The debate over whether there is a .45 "Long" Colt cartridge is
an on-going one that has been active for probably 75 years. Elmer Keith alluded
to the arguments many years ago when he wrote "...Some
newcomers to the game claim there is no such animal, but if they had shot the
short variety that Remington turned out in such profusion before, during and
after World War I they would see there was some basis in referring to the .45
Colt as the .45 Long..." (Elmer Keith, Sixguns, page 285)
As far as I know there have never been any .45 Colt cartridges
head-stamped "Long" and though I have reports of old cartridge boxes marked "45
Long" I have never personally seen any. Mr. Keith referred to them from time to
time as "long" Colt's (with a small "L"). If you have ever seen the short Colt
.45's you can understand why.
The Winchester .45 Colt's that Paco and I have came from
Shootist Keith Owlett who gave them to us a short time before he passed on. The
cartridge box is deteriorated and I have it put
away now - at least what's left of it. But it is plainly marked ".45
Colt Government". The head-stamp on the
cartridges is ".45 Colt" ... BUT these are SHORT .45 Colts! The head-stamp is
the same as the longer .45 Colts, even down to the "W" on the primers.
These are not S&W or Schofield cartridges. The rim diameter is the same as the long .45 Colts, which is smaller than the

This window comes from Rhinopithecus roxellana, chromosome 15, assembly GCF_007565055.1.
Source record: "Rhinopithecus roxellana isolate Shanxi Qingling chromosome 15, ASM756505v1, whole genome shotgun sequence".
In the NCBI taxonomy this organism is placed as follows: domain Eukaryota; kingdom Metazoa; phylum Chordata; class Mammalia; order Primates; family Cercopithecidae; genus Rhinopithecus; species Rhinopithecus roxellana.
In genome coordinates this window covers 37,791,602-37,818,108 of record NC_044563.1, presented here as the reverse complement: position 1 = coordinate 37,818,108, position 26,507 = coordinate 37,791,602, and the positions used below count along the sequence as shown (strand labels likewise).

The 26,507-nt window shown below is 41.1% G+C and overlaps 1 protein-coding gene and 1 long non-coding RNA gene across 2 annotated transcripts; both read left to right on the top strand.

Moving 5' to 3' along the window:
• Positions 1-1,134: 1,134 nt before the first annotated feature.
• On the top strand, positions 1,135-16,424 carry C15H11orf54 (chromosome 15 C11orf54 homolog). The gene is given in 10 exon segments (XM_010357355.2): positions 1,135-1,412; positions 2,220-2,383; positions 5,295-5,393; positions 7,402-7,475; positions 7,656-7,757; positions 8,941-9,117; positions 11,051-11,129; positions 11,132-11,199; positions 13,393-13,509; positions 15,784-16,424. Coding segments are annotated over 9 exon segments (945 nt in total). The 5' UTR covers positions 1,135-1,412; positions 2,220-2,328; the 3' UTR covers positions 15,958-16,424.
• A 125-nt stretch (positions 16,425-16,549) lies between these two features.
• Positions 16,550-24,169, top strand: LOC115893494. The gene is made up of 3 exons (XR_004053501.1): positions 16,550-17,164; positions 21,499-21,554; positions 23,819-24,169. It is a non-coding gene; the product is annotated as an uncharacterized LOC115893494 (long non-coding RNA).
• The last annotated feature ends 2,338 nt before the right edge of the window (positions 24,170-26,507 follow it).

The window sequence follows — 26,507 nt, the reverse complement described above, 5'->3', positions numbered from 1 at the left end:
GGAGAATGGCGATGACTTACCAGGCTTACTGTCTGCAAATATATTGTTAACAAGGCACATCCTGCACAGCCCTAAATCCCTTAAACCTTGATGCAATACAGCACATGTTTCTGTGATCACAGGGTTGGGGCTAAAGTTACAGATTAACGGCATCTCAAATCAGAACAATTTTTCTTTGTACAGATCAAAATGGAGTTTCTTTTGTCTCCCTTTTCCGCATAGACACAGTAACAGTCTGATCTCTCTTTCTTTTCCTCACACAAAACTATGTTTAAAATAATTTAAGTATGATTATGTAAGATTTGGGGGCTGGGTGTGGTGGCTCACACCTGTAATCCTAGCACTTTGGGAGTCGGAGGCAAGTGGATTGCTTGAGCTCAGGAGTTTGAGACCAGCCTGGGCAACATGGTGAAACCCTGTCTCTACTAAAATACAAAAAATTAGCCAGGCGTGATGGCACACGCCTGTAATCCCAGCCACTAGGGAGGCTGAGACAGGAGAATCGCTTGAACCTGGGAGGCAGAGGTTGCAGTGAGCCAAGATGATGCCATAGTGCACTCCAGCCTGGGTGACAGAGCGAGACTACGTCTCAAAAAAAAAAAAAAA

Schofield rim diameter. These are true .45 Short Colts. The cartridge is
listed in Cartridges of the World on page 306 as ".45 Colt - .45 Colt
I can visualize someone walking into a hardware store around the
turn of the last century and asking for a box of .45 Colt's. As the clerk
pulls down a box the customer says, "Not the short ones. I want the Long
Colts!" and the name ".45 Long Colt" came down to us as a "user-applied"
name, not a factory name.
While I can't prove it, I believe the usage was common since
Colt had factory cartridges like the .32 Short Colt, .32 Long Colt, .38 Short
Colt, .38 Long Colt, .41 Short Colt and the .41 Long Colt.
I pulled one of the .45 shorts apart and weighed and measured
it. The case is 1.1" long. The powder charge was black powder, approximately 28
grains. The bullet weighed right at 230 gr. and was lubed with a white
chalky-looking substance. I fired one from my Ruger 7 1/2" barreled .45 and it
went through the chronograph at near 750 fps.
The following week I went out in the hills and
called up a nice large coyote and shot him with the .45 short. He ran to within
10 feet of me, responding to the call. I pulled the gun up and shot, hitting him
up through the right shoulder and spine, dropping him instantly. The little
pointy bullet did not damage the pelt at all. I was able to tan the hide and
make a nice looking wall hanging from it.
He was probably the last critter on earth ever killed with a
short .45 Colt!